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NYT Editorial: ”Facebook and the Digital Virus Called Fake News”

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"Facebook says it is working on weeding out such fabrications. It said last Monday that it would no longer place Facebook-powered ads on fake news websites, a move that could cost Facebook and those fake news sites a lucrative source of revenue. Earlier on the same day, Google said it would stop letting those sites use its ad placement network. These steps would help, but Facebook, in particular, owes its users, and democracy itself, far more.

[”This whole Google AdSense thing is pretty scary. And all this Facebook stuff. I make most of my money from AdSense — like, you wouldn’t believe how much money I make from it. Right now I make like $10,000 a month from AdSense.” Paul Horner, the 38-year-old impresario of a Facebook fake-news empire...]

Facebook has demonstrated that it can effectively block content like click-bait articles and spam from its platform by tweaking its algorithms, which determine what links, photos and ads users see in their news feeds. Nobody outside the company knows exactly how its software works and why you might see posts shared by some of your friends frequently and others rarely. Recently, the company acknowledged that it had allowed businesses to target or exclude users for ads for housing, employment and credit based on their ethnicity, in apparent violation of anti-discrimination laws. It has said it will stop that practice."

"Facebook managers are constantly changing and refining the algorithms, which means the system is malleable and subject to human judgment. This summer, Facebook decided to show more posts from friends and family members in users’ news feeds and reduce stories from news organizations, because that’s what it said users wanted. If it can do that, surely its programmers can train the software to spot bogus stories and outwit the people producing this garbage."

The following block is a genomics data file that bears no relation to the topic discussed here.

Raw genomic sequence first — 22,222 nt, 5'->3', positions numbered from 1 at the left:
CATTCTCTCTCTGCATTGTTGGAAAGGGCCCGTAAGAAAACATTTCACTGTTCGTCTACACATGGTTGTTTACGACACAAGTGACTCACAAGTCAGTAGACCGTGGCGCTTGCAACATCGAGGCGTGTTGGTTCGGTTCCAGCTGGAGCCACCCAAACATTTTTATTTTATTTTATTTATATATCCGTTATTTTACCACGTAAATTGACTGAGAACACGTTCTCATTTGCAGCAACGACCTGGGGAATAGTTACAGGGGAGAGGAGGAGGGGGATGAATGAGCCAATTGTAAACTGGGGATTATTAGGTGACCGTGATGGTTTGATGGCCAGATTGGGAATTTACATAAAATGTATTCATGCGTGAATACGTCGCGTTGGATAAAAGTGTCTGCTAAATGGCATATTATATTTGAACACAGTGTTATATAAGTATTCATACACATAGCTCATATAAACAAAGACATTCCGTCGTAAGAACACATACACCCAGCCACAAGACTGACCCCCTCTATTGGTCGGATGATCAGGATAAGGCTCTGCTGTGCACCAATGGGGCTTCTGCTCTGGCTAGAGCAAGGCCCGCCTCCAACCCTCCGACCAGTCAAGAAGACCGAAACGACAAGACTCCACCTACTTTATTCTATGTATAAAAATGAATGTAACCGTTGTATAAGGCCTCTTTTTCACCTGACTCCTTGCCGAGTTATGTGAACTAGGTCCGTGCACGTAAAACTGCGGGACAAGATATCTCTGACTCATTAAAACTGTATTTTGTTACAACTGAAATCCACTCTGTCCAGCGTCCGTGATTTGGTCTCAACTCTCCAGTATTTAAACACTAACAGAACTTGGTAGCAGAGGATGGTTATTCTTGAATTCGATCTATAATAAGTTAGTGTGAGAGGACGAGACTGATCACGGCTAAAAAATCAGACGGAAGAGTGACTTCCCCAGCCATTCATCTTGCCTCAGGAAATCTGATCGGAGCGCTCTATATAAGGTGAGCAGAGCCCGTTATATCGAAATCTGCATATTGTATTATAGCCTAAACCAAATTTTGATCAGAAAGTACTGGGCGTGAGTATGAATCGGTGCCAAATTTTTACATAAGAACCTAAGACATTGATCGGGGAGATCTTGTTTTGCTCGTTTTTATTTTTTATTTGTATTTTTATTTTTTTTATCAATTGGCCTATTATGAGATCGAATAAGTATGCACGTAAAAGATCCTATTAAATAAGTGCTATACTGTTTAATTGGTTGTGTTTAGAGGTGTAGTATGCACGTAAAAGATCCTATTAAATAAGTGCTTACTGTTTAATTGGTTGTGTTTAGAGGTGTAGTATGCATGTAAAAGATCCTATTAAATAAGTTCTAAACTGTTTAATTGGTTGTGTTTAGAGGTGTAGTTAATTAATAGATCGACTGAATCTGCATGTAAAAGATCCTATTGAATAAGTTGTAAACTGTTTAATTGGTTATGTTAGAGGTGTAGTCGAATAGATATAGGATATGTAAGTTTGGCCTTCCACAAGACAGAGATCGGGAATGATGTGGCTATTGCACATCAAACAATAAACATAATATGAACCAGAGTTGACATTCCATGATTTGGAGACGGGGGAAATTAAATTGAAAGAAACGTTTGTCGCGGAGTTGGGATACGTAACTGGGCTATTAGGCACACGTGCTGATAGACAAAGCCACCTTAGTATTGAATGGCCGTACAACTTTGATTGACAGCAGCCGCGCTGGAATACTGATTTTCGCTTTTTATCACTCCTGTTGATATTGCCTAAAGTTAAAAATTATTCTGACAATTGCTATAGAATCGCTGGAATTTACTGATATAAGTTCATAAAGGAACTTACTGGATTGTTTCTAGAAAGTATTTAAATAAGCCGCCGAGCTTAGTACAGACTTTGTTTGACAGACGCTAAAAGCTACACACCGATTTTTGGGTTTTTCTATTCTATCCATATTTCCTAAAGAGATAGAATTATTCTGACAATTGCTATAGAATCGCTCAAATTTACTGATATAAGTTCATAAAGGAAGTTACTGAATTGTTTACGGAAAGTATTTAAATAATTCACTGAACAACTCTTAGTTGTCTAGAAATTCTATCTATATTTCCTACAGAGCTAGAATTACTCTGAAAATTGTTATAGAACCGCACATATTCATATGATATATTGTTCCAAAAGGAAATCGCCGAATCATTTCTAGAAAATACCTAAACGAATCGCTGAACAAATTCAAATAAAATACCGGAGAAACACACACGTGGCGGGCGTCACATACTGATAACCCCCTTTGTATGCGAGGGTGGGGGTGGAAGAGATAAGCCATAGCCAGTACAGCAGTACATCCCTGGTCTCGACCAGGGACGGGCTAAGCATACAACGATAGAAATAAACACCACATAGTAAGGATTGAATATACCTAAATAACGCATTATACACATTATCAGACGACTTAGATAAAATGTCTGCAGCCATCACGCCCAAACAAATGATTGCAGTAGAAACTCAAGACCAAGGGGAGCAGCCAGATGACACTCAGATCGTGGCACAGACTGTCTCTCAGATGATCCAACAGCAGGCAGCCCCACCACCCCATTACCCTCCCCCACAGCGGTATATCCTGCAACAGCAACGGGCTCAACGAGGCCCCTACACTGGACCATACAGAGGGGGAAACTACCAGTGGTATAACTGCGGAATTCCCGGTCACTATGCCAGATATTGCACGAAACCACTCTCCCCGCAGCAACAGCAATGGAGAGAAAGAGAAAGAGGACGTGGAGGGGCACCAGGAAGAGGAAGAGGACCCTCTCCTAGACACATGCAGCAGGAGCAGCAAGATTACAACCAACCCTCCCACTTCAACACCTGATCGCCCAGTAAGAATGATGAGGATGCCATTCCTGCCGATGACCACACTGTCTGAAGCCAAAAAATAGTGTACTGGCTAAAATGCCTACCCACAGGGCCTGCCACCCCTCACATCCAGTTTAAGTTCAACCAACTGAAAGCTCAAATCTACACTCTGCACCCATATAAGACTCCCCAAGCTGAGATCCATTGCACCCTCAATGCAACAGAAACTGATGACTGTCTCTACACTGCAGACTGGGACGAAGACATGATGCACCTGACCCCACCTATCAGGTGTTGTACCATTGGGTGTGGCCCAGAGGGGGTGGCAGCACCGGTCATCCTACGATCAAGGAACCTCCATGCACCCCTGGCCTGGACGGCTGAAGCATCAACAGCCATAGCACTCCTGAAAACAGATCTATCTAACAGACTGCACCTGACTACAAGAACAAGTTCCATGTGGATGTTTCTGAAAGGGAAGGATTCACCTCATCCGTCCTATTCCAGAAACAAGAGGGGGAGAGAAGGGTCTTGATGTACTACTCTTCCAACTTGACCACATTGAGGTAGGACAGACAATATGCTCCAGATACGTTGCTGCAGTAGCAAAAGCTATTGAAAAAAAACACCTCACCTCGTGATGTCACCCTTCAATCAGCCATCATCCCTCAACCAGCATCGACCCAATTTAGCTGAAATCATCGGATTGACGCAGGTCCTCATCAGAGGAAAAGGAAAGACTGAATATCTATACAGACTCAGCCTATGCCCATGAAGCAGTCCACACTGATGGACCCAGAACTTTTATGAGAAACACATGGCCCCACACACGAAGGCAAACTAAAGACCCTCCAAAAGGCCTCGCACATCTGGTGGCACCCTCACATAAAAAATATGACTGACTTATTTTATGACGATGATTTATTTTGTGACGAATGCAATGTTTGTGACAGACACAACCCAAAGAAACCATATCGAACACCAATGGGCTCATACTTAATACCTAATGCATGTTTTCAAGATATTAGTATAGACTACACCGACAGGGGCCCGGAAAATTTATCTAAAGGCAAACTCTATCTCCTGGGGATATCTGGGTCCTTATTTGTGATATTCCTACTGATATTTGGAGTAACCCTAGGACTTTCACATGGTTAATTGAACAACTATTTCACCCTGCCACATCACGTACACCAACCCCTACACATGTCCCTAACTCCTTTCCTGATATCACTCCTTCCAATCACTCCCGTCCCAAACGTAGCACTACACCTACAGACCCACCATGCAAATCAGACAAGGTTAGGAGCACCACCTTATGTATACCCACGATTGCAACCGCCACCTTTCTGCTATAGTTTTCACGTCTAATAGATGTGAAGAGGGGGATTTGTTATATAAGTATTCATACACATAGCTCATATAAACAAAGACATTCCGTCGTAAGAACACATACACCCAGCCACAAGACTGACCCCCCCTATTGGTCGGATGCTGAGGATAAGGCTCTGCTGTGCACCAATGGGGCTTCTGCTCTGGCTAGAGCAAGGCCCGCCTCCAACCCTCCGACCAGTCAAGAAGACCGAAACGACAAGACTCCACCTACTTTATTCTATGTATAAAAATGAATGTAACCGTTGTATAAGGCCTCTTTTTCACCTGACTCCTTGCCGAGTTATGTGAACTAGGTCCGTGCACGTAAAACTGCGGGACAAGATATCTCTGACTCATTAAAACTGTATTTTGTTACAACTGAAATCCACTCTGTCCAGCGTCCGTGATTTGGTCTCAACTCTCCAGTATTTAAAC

"Facebook announces new push against fake news after Obama comments” (Saturday, 11/19/16)


This is a change in policy from them.

A week ago they questioned what truth is and their ability to enforce truth. 

"Identifying the truth is complicated." ~Mark Zuckerberg, November 13, 2016

Fake news is not the problem, say Jessi Hempel and snopes:


This is the state of truth on the internet in 2016, now that it is as easy for a Macedonian teenager to create a website as it is for The New York Times, and now that the information most likely to find a large audience is that which is most alarming, not most correct.


The problem, Binkowski believes, is that the public has lost faith in the media broadly — therefore no media outlet is considered credible any longer. The reasons are familiar: as the business of news has grown tougher, many outlets have been stripped of the resources they need for journalists to do their jobs correctly. “When you’re on your fifth story of the day and there’s no editor because the editor’s been fired and there’s no fact checker so you have to Google it yourself and you don’t have access to any academic journals or anything like that, you will screw stories up,” she says.

Corrections don't get noticed. 

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